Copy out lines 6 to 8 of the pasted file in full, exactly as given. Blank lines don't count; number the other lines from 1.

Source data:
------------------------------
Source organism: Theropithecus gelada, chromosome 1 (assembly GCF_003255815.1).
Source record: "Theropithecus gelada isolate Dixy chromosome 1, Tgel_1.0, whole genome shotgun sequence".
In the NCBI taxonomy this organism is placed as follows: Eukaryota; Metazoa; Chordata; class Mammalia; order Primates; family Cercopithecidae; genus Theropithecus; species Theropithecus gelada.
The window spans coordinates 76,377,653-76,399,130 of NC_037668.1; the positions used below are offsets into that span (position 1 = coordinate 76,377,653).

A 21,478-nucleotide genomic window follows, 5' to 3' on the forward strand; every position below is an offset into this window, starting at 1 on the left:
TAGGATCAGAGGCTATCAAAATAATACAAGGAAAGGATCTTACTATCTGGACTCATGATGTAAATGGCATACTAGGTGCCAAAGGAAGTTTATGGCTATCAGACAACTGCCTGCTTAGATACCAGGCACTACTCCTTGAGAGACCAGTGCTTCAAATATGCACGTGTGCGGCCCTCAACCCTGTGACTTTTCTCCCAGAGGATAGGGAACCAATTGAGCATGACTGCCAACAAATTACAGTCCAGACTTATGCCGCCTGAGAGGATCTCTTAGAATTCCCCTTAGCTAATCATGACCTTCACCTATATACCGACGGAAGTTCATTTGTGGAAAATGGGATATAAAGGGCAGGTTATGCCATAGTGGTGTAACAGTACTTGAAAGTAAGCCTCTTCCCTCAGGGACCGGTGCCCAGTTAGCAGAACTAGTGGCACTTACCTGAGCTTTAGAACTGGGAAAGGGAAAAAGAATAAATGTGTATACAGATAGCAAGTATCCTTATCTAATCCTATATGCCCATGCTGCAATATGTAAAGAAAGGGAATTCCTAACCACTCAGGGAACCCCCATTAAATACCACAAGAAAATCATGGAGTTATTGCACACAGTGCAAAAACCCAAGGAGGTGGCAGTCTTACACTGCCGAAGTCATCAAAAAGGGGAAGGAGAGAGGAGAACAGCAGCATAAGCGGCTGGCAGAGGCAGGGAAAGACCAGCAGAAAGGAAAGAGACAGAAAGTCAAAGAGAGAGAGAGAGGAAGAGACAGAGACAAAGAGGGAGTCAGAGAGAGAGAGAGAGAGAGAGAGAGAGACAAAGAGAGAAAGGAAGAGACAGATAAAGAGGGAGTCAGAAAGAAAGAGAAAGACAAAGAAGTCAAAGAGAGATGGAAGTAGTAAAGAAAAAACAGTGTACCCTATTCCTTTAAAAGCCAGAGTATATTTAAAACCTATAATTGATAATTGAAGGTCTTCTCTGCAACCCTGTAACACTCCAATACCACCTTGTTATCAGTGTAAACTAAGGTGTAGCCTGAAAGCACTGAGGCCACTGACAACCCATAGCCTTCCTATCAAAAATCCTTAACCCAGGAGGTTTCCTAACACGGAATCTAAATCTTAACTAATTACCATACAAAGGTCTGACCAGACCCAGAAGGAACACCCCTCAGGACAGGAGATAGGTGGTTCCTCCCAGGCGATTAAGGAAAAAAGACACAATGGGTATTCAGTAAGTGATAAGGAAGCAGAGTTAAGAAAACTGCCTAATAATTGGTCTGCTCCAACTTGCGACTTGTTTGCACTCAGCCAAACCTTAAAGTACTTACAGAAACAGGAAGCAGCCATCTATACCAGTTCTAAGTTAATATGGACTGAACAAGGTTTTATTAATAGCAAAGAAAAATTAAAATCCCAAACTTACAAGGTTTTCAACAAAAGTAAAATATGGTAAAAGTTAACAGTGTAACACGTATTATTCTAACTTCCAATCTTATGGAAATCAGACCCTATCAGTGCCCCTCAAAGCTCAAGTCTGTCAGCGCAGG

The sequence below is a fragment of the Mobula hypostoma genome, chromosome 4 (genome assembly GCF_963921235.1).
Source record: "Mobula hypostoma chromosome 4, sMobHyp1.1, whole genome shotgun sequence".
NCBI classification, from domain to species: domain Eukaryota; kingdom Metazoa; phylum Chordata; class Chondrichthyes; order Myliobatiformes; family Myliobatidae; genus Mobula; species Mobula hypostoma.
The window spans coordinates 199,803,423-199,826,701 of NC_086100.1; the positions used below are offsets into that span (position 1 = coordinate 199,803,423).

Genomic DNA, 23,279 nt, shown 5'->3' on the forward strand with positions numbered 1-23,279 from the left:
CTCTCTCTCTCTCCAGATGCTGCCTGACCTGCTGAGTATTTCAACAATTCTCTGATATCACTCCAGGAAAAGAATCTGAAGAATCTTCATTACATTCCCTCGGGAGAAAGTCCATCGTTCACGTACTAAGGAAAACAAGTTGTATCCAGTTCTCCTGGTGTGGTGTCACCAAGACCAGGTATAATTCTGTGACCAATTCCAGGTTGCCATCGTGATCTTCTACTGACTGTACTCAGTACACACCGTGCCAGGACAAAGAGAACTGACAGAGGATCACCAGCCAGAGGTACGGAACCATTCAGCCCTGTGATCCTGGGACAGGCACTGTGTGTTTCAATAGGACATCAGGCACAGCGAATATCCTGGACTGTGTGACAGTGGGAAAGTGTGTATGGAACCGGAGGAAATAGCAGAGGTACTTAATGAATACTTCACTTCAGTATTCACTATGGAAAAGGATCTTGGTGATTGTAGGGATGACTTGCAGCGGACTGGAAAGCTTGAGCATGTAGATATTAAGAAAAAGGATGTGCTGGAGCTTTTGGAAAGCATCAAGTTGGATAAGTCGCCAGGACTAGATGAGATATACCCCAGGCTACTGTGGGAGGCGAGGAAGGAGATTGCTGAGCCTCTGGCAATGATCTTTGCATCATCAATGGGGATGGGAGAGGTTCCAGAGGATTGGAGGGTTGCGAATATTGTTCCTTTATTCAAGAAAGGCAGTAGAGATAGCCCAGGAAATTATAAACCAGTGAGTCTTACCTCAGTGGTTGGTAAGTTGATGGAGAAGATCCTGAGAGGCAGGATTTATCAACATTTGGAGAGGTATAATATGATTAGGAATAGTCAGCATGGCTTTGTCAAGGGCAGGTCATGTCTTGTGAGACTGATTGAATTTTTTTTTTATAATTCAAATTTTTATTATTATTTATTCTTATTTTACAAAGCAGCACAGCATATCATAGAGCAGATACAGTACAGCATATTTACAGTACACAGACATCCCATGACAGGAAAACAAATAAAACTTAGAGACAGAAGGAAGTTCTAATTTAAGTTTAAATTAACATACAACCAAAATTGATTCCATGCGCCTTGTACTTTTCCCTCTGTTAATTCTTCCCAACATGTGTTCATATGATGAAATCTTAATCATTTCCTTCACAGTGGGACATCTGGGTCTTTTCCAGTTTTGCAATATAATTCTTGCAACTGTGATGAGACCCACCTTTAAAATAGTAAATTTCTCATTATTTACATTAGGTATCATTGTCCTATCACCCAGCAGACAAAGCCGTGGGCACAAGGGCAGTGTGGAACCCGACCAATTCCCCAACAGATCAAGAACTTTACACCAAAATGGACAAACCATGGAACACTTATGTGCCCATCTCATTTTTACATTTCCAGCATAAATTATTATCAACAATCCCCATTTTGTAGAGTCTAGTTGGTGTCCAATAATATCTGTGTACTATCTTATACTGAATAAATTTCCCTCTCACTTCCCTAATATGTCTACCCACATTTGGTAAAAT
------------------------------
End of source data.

TAGGATCAGAGGCTATCAAAATAATACAAGGAAAGGATCTTACTATCTGGACTCATGATGTAAATGGCATACTAGGTGCCAAAGGAAGTTTATGGCTATCAGACAACTGCCTGCTTAGATACCAGGCACTACTCCTTGAGAGACCAGTGCTTCAAATATGCACGTGTGCGGCCCTCAACCCTGTGACTTTTCTCCCAGAGGATAGGGAACCAATTGAGCATGACTGCCAACAAATTACAGTCCAGACTTATGCCGCCTGAGAGGATCTCTTAGAATTCCCCTTAGCTAATCATGACCTTCACCTATATACCGACGGAAGTTCATTTGTGGAAAATGGGATATAAAGGGCAGGTTATGCCATAGTGGTGTAACAGTACTTGAAAGTAAGCCTCTTCCCTCAGGGACCGGTGCCCAGTTAGCAGAACTAGTGGCACTTACCTGAGCTTTAGAACTGGGAAAGGGAAAAAGAATAAATGTGTATACAGATAGCAAGTATCCTTATCTAATCCTATATGCCCATGCTGCAATATGTAAAGAAAGGGAATTCCTAACCACTCAGGGAACCCCCATTAAATACCACAAGAAAATCATGGAGTTATTGCACACAGTGCAAAAACCCAAGGAGGTGGCAGTCTTACACTGCCGAAGTCATCAAAAAGGGGAAGGAGAGAGGAGAACAGCAGCATAAGCGGCTGGCAGAGGCAGGGAAAGACCAGCAGAAAGGAAAGAGACAGAAAGTCAAAGAGAGAGAGAGAGGAAGAGACAGAGACAAAGAGGGAGTCAGAGAGAGAGAGAGAGAGAGAGAGAGAGACAAAGAGAGAAAGGAAGAGACAGATAAAGAGGGAGTCAGAAAGAAAGAGAAAGACAAAGAAGTCAAAGAGAGATGGAAGTAGTAAAGAAAAAACAGTGTACCCTATTCCTTTAAAAGCCAGAGTATATTTAAAACCTATAATTGATAATTGAAGGTCTTCTCTGCAACCCTGTAACACTCCAATACCACCTTGTTATCAGTGTAAACTAAGGTGTAGCCTGAAAGCACTGAGGCCACTGACAACCCATAGCCTTCCTATCAAAAATCCTTAACCCAGGAGGTTTCCTAACACGGAATCTAAATCTTAACTAATTACCATACAAAGGTCTGACCAGACCCAGAAGGAACACCCCTCAGGACAGGAGATAGGTGGTTCCTCCCAGGCGATTAAGGAAAAAAGACACAATGGGTATTCAGTAAGTGATAAGGAAGCAGAGTTAAGAAAACTGCCTAATAATTGGTCTGCTCCAACTTGCGACTTGTTTGCACTCAGCCAAACCTTAAAGTACTTACAGAAACAGGAAGCAGCCATCTATACCAGTTCTAAGTTAATATGGACTGAACAAGGTTTTATTAATAGCAAAGAAAAATTAAAATCCCAAACTTACAAGGTTTTCAACAAAAGTAAAATATGGTAAAAGTTAACAGTGTAACACGTATTATTCTAACTTCCAATCTTATGGAAATCAGACCCTATCAGTGCCCCTCAAAGCTCAAGTCTGTCAGCGCAGG

The sequence below is a fragment of the Mobula hypostoma genome, chromosome 4 (genome assembly GCF_963921235.1).
Source record: "Mobula hypostoma chromosome 4, sMobHyp1.1, whole genome shotgun sequence".